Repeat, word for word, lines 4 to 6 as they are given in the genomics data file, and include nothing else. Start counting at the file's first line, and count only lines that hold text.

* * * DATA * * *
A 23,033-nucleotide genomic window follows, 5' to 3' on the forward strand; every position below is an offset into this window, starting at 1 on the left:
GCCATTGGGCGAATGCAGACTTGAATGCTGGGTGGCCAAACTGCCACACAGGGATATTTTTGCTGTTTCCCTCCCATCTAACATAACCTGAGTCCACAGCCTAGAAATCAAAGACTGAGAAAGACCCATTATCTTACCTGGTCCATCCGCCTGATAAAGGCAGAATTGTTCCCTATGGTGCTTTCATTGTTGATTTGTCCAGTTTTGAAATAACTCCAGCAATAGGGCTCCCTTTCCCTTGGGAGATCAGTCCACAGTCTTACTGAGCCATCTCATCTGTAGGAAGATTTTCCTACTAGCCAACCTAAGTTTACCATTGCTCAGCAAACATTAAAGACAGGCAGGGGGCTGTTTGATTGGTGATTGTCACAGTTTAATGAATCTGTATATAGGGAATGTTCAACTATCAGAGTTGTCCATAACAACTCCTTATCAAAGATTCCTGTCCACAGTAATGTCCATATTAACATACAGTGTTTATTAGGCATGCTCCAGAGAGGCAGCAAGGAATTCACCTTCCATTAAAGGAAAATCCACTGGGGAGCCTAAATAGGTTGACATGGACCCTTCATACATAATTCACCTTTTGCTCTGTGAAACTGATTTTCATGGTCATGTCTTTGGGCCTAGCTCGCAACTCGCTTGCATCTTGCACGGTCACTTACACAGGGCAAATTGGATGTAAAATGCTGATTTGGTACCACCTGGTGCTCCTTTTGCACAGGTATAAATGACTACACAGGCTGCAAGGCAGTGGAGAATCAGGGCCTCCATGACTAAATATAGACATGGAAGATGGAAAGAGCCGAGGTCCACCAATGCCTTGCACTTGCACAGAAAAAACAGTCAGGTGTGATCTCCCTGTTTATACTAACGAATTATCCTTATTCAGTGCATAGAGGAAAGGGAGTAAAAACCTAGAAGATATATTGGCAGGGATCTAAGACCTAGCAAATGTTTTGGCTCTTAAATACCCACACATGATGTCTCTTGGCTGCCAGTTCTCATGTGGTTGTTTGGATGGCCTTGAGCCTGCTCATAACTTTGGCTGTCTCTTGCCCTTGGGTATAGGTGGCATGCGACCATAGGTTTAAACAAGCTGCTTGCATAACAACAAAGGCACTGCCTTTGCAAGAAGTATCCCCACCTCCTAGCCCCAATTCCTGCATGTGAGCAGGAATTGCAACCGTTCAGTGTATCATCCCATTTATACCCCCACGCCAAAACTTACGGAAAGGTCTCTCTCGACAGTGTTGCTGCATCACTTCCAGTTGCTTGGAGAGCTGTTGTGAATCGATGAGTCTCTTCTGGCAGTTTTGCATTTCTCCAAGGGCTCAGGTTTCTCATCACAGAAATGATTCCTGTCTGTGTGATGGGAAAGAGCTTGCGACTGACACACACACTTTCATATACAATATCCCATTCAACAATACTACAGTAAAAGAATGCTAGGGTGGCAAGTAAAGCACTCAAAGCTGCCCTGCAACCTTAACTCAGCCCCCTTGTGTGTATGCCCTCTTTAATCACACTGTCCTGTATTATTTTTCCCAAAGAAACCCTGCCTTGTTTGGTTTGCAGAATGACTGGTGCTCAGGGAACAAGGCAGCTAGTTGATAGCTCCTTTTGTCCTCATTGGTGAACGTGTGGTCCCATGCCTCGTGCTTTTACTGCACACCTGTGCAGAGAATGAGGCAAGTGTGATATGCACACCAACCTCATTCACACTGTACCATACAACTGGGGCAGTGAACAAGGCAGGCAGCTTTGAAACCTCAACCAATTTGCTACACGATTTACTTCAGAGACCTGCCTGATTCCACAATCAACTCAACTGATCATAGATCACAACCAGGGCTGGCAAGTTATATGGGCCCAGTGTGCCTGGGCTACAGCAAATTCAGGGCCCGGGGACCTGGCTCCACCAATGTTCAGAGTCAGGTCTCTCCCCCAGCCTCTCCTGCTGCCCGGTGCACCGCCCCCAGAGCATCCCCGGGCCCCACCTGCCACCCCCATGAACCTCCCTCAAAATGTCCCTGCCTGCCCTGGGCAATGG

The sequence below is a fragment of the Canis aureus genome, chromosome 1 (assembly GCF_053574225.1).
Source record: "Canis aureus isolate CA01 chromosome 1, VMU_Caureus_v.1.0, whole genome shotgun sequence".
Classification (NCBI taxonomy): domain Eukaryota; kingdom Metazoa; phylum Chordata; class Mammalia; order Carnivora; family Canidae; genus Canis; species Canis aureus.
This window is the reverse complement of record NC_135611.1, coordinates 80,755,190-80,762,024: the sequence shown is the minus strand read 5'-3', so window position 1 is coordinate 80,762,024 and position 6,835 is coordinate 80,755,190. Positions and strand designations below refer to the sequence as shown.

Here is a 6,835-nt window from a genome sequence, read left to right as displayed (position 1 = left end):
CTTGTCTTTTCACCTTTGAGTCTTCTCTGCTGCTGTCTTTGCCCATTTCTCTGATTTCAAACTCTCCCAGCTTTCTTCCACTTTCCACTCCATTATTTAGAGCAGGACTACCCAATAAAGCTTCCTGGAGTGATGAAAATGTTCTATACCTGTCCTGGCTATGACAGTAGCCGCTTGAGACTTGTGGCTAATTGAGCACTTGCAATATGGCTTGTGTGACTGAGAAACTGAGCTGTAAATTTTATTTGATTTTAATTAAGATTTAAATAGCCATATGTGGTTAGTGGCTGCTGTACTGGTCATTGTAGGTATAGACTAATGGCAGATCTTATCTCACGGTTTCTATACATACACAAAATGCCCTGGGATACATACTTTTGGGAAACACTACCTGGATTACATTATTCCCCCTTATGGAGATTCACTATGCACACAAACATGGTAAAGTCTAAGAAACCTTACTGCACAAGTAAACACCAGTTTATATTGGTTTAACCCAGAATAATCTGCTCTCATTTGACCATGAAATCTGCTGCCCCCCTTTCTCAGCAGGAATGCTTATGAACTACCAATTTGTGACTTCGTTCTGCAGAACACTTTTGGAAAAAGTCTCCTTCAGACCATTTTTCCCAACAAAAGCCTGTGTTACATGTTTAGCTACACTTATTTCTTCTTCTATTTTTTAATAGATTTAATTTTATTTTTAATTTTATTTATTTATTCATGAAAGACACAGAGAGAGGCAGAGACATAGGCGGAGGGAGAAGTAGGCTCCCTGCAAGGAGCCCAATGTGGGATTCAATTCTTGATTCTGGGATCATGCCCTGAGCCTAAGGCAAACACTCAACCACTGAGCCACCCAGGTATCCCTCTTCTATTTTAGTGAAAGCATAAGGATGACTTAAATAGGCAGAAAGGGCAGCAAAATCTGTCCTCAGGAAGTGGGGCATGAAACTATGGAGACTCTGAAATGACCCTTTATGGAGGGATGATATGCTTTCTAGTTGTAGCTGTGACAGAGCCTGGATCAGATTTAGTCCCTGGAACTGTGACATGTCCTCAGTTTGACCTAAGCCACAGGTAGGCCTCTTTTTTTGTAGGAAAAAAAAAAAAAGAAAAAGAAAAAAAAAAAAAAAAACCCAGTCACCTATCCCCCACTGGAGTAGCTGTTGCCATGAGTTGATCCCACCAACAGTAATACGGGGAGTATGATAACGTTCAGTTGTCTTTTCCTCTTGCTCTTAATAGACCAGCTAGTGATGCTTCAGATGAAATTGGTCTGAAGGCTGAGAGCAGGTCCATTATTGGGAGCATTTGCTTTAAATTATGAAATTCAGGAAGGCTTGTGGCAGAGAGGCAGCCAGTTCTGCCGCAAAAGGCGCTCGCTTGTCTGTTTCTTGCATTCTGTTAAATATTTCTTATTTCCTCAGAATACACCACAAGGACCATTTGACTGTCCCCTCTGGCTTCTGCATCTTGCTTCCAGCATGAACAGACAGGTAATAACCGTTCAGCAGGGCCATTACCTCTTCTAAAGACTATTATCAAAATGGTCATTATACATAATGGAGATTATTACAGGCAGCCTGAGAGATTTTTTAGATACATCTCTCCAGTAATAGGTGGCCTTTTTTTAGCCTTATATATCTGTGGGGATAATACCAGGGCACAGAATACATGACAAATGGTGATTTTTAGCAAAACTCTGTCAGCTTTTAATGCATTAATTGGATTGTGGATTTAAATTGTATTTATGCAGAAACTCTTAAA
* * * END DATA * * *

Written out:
Source record: "Canis aureus isolate CA01 chromosome 1, VMU_Caureus_v.1.0, whole genome shotgun sequence".
Classification (NCBI taxonomy): domain Eukaryota; kingdom Metazoa; phylum Chordata; class Mammalia; order Carnivora; family Canidae; genus Canis; species Canis aureus.
This window is the reverse complement of record NC_135611.1, coordinates 80,755,190-80,762,024: the sequence shown is the minus strand read 5'-3', so window position 1 is coordinate 80,762,024 and position 6,835 is coordinate 80,755,190. Positions and strand designations below refer to the sequence as shown.